The word Butoh is made up of two ideographs: “bu” meaning dance, and “toh” meaning step. The founders of Butoh believed that the body is fundamentally chaotic yet controlled by religious and cultural repressions that are instilled with hate from cradle to grave. In Butoh, the dancer must isolate himself from physical and social identity, only to be guided by the soul expressing its purity by reverting to the original memory of the body—allowing escape from surface reality in order to attain the essence of life. After designing what is now the blueprint for today’s modern dance, the Butoh pioneers then made an extensive journey back to the origins of dance, seeing it as a prehistoric painting, and performance as a ceremony for the audience. Illustrated with 250 exquisite photos, Butoh: Shades of Darkness, the first comprehensive study of its kind in English, explores the evolution of Butoh through interviews with its mystical fathers (the cosmic Ono and the dark Hijikata) and chronologies of its troupes and legendary performances. OAA

Publisher: Tuttle
Hardback: 208 pages


Derek Jarman

“In his signature style, a lyrical combination of classical theory, anecdote and poetry, Jarman takes the reader through the spectrum, introducing each color as an embodiment of an emotion, evoking memories or dreams. Jarman explains the use of color from medieval painting through the Renaissance to the modernists, and draws on the great color theorists from Pliny to Leonardo. He writes too about the meanings of color in literature, science, philosophy, psychology, religion and alchemy.”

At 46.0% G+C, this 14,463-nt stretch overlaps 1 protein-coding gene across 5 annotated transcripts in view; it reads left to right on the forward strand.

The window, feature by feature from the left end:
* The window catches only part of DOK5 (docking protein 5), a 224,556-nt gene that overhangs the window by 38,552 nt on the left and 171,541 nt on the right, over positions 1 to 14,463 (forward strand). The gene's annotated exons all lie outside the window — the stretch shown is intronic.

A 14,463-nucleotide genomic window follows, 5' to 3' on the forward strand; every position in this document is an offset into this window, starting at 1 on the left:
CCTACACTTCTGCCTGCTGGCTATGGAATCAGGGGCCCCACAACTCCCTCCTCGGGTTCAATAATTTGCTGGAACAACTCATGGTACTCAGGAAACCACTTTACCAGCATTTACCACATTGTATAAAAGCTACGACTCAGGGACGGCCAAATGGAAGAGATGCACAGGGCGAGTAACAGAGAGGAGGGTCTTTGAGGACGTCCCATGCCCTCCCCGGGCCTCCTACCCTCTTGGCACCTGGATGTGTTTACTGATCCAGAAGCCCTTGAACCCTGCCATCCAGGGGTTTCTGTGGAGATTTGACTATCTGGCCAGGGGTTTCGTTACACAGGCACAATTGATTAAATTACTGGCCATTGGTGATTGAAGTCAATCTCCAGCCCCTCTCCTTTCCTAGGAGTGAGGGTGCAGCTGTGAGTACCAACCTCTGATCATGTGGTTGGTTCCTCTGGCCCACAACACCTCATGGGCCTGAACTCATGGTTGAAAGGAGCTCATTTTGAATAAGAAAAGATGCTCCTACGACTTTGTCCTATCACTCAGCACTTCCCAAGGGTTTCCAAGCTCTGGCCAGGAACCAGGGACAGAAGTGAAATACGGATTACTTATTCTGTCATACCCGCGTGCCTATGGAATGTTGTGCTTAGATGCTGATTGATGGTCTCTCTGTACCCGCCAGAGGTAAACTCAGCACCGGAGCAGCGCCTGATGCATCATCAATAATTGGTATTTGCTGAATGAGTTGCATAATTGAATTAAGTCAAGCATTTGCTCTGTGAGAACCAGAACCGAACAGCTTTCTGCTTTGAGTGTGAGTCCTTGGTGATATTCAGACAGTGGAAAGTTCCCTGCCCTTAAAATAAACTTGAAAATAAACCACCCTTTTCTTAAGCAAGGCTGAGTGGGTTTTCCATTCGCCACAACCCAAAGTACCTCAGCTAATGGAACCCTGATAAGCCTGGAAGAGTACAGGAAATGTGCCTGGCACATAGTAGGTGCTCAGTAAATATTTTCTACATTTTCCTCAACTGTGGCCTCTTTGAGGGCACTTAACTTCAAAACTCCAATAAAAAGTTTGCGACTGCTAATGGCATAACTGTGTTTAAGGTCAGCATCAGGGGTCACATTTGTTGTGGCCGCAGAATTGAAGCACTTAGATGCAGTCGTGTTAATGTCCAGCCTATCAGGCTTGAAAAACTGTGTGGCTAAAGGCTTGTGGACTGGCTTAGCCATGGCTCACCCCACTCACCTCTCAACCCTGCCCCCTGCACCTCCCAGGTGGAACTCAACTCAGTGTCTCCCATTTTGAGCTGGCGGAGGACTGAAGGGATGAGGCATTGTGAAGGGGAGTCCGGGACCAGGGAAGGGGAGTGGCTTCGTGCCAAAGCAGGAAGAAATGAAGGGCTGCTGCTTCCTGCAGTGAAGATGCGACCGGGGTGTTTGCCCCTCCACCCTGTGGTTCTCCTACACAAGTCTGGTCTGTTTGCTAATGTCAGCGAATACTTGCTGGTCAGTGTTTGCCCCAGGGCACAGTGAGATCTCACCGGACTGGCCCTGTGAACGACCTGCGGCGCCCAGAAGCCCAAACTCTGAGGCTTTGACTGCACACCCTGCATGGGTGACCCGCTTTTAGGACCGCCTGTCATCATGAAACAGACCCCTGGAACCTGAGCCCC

Publisher: Overlook
Hardback: 151 pages

The Cinema of Isolation: A History of Physical Disability in the Movies

Martin F. Norden

Chronicles handicapped stereotyping from the “Obsessive Avenger” Quasimodo, to the “Oedipal remasculinizing” of Luke Skywalker after he loses his sword hand to Darth Vader, to Scent of a Woman, in which Al Pacino wants to kill himself because he’s blind. From Hollywood’s Golden Age: Freaks repulsed ‘30s sensibilities (the cast was barred from eating in the MGM commissary), and the studio extended this prejudice to the publicity, calling the Tod Browning film a “thrillingly gruesome tale” and referring to its performers as “creatures of the abyss,” “strange shadows,” “nightmare shapes in the dark” and “grim pranks of nature—living in a world apart.” Even the sympathetic Browning was not immune—he took liberties with the original magazine article on which Freaks was based and tagged on the film’s famous midnight revenge/Chicken Lady. Gabba-gabba-hey. GR

Publisher: Rutgers University
Paperback: 385 pages

Cinema, Censorship, and the State

Nagisa Oshima